Why Critics and Casual Audience Don’t Agree

I was one of the first people to say that Venom is a bad movie… but it’s one that I enjoyed. I wrote as much in my review of the film and I still stand by it. The movie is definitely not anything exceptional and you have to be okay with a lot of leaps of logic but I still had a good time watching Venom. So, in a way, I guess you can say I think it’s fine. As a critic, I’m in the minority as, according to Rotten Tomatoes, Venom is a terrible film that should be avoided. As a casual viewer who just likes watching movies, however, I’m in sync with them as audience scores are rating it much higher.

And the gap keeps getting bigger.

This isn’t the first time critics and casual audiences have different views about a film. It seems like this has been a ongoing pattern just recently, with high profile examples such as Star Wars: The Last Jedi getting rave reviews while getting thumbs down from the general public. This has led to kind of a rebellion with some film fans vowing to not listen to movie critics anymore for various reasons, like critics being pompous blowhards or not being in tune with what the public wants. But is this really true? Have critics lost touch with what is a good film because of their hoity toity preferences. Well, as someone who technically is both a critic and someone who loves movies, I can give my own perspective and try to explain why the disparity between the two groups seems to be growing. 

One thing casual audiences tend to forget about movie critics, or any other critic for that matter, is they do look at films a little bit differently. A critic may understand the film making process a little bit more because, well, it’s kind of their job. If they want to be good at their job, they have to understand things like cinematography, lighting, camera angles and all that. These may be things the regular movie goer may not notice but the critic would. 

For example, I’m not sure how many regular movie goers notice the overindulgent use of lens flare in the Star Trek reboot. They may have noticed it but I’m not sure they knew what it was called. I remember watching Star Trek on opening weekend and, while I did detect that there was just too much “brightness” throughout the film, I wasn’t sure it was intentional or if it was added to hide things in some of the shots to make it look more “futuristic.” I still enjoyed it as did most critics and audiences alike. But it was critics that really put the spotlight on how annoying the number of “lens flare” scenes Star Trek had throughout the film. It reached the point when the director, JJ Abrams even apologized for it!

There’s also the matter that critics will know more about the history of film and this may also impact the way they view a film that may not come off as important to regular movie audiences. It is now well-established today that George Lucas got a lot of his inspiration from the original Star Wars trilogy from old sci-fi serials like Buck Rogers. You can see that in the opening crawl and even the use of wipe transitions. But, when the movies were released, this wasn’t known but film critics worth their salt would’ve seen these homages and understand what style George Lucas was going for.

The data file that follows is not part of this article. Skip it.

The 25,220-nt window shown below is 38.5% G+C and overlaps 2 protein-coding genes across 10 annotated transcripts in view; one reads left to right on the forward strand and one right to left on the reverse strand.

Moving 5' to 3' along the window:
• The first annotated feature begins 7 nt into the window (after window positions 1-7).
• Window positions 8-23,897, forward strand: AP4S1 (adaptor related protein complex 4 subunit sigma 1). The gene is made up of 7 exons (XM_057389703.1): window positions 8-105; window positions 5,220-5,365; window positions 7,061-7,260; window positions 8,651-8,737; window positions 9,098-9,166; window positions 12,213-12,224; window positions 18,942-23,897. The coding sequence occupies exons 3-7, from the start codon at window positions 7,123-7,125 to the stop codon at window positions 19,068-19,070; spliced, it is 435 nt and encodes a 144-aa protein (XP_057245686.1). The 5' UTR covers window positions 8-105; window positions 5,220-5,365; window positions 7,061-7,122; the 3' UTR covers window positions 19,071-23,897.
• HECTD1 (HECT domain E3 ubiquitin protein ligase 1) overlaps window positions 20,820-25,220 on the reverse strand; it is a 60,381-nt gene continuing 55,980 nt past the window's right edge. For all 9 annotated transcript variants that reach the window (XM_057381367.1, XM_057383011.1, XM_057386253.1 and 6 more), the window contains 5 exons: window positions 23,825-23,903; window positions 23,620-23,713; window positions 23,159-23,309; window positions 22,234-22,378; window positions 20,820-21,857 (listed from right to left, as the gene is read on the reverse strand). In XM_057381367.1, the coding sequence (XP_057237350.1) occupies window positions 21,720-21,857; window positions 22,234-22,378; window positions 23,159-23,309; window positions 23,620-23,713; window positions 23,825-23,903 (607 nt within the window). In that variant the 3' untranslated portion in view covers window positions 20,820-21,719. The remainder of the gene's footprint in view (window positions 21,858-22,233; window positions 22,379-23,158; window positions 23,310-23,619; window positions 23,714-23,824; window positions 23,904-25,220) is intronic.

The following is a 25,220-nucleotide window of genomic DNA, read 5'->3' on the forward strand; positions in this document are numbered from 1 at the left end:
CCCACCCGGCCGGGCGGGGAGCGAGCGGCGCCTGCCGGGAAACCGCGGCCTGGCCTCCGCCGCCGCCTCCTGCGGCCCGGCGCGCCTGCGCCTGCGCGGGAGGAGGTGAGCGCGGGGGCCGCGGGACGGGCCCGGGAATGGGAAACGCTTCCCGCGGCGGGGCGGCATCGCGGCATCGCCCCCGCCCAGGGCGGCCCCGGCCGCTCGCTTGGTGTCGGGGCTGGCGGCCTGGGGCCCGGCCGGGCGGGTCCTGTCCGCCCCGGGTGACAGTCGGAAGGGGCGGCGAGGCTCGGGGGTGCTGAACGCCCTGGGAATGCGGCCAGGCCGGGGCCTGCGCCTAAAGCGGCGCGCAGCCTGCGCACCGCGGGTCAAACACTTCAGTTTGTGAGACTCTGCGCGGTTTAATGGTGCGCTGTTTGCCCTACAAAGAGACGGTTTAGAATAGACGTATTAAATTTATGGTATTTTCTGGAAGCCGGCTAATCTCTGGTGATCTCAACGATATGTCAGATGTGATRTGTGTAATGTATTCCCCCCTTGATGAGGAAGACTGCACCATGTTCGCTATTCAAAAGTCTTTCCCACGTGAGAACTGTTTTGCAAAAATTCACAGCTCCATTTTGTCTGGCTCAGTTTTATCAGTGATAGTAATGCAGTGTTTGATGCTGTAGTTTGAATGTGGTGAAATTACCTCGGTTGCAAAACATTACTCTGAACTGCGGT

However, these things can also work against a critic as they would be more familiar with the tropes and even predict where a story is going to go. Remember, a film critic’s job is to watch movies and give their thoughts on it. They watch more movies than the regular viewer and, as such, can spot tropes and cliches quicker as they have more experience with these tropes and cliches. Also, unlike regular moviegoers, they might not have the luxury of watching they movies they are genuinely interested in seeing. Even the critics you see in YouTube, they have to go watch a crap ton of films and they know they’ll have to see some crappy films because, well, they feel they have a responsibility to their fans. This just adds to their library of knowledge and it becomes much more difficult to surprise them with plot twists or creative film techniques because they’ve seen almost all of them!

Some critics also have the burden of thinking too much of the medium they critique. A film critic who’s really passionate about his or her job wants most movies to be, at the very least, memorable. Unfortunately, this isn’t the case most of the time since the film industry is a business and *gasp* they’re in it to make money. Venom is a great example of this. Like I said, the movie is really flawed and has a lot of problems. It’s really generic. The fights are exciting but nothing I would remember after a week. The story is filled with plothole after plothole. Most of the characters are one-note and their motivations are non-existent.

You know what Venom’s basically like? The Incredible Hulk movie starring Edward Norton. Yes, I’m comparing Venom to a film that was released a decade ago. That’s because everything about it feels dated. You have a guy who transforms into a monster, a girlfriend who follows the guy blindly and just magically appears at times to move the plot along, a bad guy who gets the same power as the hero and a big monster fight to close out the film.

While The Incredible Hulk actually fared okay with both critic and casual audiences, time hasn’t gotten better over time as it’s considered to be one of the worst films of the Marvel Cinematic Universe. But superhero films have gotten so much better since then, which is probably why Venom has been getting a ripping from critics. Casual audiences, however, enjoy it because, while it has a lot of problems, they can let those problems go and just enjoy it for the dumb, action movie it was meant to be. Critics can’t do that because the problems will bug them much more than regular audiences would since it’s their job to look at the film’s problems and give their opinions on the final product.